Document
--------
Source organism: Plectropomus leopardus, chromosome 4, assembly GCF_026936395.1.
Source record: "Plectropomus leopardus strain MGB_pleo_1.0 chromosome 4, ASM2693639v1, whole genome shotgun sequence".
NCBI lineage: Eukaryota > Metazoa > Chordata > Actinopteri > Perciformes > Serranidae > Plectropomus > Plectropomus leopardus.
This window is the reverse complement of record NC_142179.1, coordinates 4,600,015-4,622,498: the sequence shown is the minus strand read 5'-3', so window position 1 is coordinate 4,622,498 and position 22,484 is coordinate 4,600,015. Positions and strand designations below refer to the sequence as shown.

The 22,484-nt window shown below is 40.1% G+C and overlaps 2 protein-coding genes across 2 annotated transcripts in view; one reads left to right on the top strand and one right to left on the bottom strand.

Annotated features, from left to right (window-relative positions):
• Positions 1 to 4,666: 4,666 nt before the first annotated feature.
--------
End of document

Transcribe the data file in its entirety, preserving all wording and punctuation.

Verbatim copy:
Source organism: Plectropomus leopardus, chromosome 4, assembly GCF_026936395.1.
Source record: "Plectropomus leopardus strain MGB_pleo_1.0 chromosome 4, ASM2693639v1, whole genome shotgun sequence".
NCBI lineage: Eukaryota > Metazoa > Chordata > Actinopteri > Perciformes > Serranidae > Plectropomus > Plectropomus leopardus.
This window is the reverse complement of record NC_142179.1, coordinates 4,600,015-4,622,498: the sequence shown is the minus strand read 5'-3', so window position 1 is coordinate 4,622,498 and position 22,484 is coordinate 4,600,015. Positions and strand designations below refer to the sequence as shown.

The 22,484-nt window shown below is 40.1% G+C and overlaps 2 protein-coding genes across 2 annotated transcripts in view; one reads left to right on the top strand and one right to left on the bottom strand.

Annotated features, from left to right (window-relative positions):
• Positions 1 to 4,666: 4,666 nt before the first annotated feature.